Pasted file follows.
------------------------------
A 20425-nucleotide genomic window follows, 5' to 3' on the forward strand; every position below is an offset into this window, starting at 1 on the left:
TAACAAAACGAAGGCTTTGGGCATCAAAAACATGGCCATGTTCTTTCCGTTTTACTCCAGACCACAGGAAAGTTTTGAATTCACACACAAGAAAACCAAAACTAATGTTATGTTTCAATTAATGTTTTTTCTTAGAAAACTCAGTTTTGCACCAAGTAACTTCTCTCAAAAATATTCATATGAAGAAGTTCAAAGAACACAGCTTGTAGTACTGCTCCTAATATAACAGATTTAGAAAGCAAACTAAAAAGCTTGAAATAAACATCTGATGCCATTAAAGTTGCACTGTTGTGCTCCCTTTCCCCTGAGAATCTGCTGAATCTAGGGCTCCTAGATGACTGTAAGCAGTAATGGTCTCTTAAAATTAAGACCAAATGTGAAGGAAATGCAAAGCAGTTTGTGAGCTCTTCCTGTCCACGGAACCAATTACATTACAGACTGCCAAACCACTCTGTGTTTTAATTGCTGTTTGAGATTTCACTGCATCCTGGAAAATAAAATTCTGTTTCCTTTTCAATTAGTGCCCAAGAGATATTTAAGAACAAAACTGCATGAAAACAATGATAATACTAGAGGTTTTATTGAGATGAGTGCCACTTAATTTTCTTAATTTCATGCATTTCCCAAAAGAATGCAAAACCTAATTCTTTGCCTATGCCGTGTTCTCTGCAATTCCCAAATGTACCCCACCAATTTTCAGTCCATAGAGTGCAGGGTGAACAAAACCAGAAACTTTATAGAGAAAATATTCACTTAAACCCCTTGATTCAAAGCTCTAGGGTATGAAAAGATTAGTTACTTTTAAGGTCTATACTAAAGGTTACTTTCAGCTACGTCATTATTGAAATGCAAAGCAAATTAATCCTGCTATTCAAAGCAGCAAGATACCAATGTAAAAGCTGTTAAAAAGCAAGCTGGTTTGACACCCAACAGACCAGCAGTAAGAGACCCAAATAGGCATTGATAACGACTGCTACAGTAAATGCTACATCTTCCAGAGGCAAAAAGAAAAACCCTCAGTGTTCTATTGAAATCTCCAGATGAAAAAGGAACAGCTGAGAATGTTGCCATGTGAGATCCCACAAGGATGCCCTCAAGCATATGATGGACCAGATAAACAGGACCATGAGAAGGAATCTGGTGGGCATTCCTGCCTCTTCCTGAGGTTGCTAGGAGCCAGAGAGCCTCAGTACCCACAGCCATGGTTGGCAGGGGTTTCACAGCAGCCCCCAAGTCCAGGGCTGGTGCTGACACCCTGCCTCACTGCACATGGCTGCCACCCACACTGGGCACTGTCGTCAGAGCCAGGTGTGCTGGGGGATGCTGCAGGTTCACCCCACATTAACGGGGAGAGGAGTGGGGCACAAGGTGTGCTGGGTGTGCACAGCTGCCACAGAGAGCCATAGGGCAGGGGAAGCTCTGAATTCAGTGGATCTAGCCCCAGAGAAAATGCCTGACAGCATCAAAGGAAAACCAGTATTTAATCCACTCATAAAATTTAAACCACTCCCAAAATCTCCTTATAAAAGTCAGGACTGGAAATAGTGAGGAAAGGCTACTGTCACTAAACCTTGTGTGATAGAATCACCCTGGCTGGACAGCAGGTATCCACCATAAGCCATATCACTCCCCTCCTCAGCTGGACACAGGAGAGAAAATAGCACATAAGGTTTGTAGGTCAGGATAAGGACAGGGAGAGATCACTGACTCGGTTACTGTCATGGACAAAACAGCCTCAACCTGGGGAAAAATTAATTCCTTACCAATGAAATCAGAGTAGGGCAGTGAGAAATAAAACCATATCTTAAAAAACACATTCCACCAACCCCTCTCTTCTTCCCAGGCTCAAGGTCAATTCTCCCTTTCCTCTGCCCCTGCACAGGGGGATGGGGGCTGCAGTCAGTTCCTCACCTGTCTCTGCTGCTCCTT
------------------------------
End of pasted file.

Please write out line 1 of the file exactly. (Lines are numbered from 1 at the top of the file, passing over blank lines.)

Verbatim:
A 20425-nucleotide genomic window follows, 5' to 3' on the forward strand; every position below is an offset into this window, starting at 1 on the left: